The sleeping mistake that could be shortening your life span

A good number of us are proud of our ability to get by on as little sleep as possible. But scientists are warning that this could become a problem because of why we sleep and what our bodies do when we’re in dreamland. Sleep is seen as an important part of our body’s maintenance system because it gives our brain a chance to sort out the information it has received during the day. It gives the sympathetic nervous system (which governs our fight-or flight response) a chance to chill. Sleep also helps our immune system release cytokines which help to fight inflammation, and it floods our body with hormones that help it heal and repair itself (via Queensland Government). 

So what happens when we don’t get enough sleep? The University of California, Berkley sleep scientist Matthew Walker tells The Guardian that the impact of that deficit cannot be understated: “No aspect of our biology is left unscathed by sleep deprivation. It sinks down into every possible nook and cranny. And yet no one is doing anything about it. Things have to change: in the workplace and our communities, our homes and families.”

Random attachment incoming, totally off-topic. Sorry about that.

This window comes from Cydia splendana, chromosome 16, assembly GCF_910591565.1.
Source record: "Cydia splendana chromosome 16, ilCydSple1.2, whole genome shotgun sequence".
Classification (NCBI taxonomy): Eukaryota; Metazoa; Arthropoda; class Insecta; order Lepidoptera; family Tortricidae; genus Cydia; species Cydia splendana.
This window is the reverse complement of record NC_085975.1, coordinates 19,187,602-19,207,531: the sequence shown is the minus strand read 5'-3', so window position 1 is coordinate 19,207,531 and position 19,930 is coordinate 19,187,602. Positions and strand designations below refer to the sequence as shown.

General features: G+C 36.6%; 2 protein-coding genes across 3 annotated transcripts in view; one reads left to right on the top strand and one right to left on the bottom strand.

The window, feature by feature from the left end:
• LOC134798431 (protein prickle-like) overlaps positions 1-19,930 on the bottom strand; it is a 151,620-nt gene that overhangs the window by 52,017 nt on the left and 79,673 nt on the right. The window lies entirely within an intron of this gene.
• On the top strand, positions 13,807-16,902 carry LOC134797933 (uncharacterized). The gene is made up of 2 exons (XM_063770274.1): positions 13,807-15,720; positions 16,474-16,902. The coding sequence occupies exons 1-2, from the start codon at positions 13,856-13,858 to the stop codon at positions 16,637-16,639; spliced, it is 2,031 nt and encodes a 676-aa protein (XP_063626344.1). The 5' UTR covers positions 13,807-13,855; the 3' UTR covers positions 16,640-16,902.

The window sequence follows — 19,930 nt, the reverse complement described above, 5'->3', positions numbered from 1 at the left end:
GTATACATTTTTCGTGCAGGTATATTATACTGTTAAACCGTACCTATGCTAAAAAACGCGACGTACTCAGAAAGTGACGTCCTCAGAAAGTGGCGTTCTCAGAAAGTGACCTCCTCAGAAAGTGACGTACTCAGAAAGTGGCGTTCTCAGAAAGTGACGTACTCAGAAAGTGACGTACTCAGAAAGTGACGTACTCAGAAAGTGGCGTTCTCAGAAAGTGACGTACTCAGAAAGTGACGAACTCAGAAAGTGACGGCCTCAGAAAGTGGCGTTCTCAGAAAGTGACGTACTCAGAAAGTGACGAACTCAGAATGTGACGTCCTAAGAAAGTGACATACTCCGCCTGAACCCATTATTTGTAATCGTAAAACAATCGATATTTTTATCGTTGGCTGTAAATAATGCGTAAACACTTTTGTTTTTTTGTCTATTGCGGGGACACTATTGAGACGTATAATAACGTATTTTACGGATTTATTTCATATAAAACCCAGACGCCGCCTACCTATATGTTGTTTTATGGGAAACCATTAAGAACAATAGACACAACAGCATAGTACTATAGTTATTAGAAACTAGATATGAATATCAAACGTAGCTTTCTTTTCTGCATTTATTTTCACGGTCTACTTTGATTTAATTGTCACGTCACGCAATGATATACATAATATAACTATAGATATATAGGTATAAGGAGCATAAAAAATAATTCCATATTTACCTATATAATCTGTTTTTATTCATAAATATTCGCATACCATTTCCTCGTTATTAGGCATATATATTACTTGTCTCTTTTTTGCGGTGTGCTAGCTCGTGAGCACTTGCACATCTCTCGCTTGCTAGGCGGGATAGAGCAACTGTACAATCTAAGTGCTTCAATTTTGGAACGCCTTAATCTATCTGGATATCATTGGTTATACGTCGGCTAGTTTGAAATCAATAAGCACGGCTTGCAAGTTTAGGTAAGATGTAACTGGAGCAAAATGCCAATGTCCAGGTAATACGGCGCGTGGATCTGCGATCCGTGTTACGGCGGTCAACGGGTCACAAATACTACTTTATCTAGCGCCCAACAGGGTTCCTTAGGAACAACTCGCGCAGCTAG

Getting less than five hours of sleep is bad for your health

Researchers from two prominent British universities say a lack of sleep can double the risk of dying from cardiovascular disease. Those who cut their sleep times from seven hours to five faced nearly double the risk of death from all causes, and those meager five hours also increased the chance of dying from heart disease. Ironically — getting too much sleep, which is defined as 8 hours or more, was also seen to double the risk of death, although the cause of death would be from what researchers describe as “non-cardio vascular disease” (via Science Daily).

Francesco Cappuccio, who was involved in the project, says, “Short sleep has been shown to be a risk factor for weight gain, hypertension, and Type 2 diabetes sometimes leading to mortality.” Rather than being associated with laziness, sleep scientists all agree that the key to health is prioritizing your sleep cycle, just as you would diet and exercise.

What’s the ideal amount of sleep? “In terms of prevention, our findings indicate that consistently sleeping around 7 hours per night is optimal for health and a sustained reduction may predispose to ill-health,” Cappuccio says.

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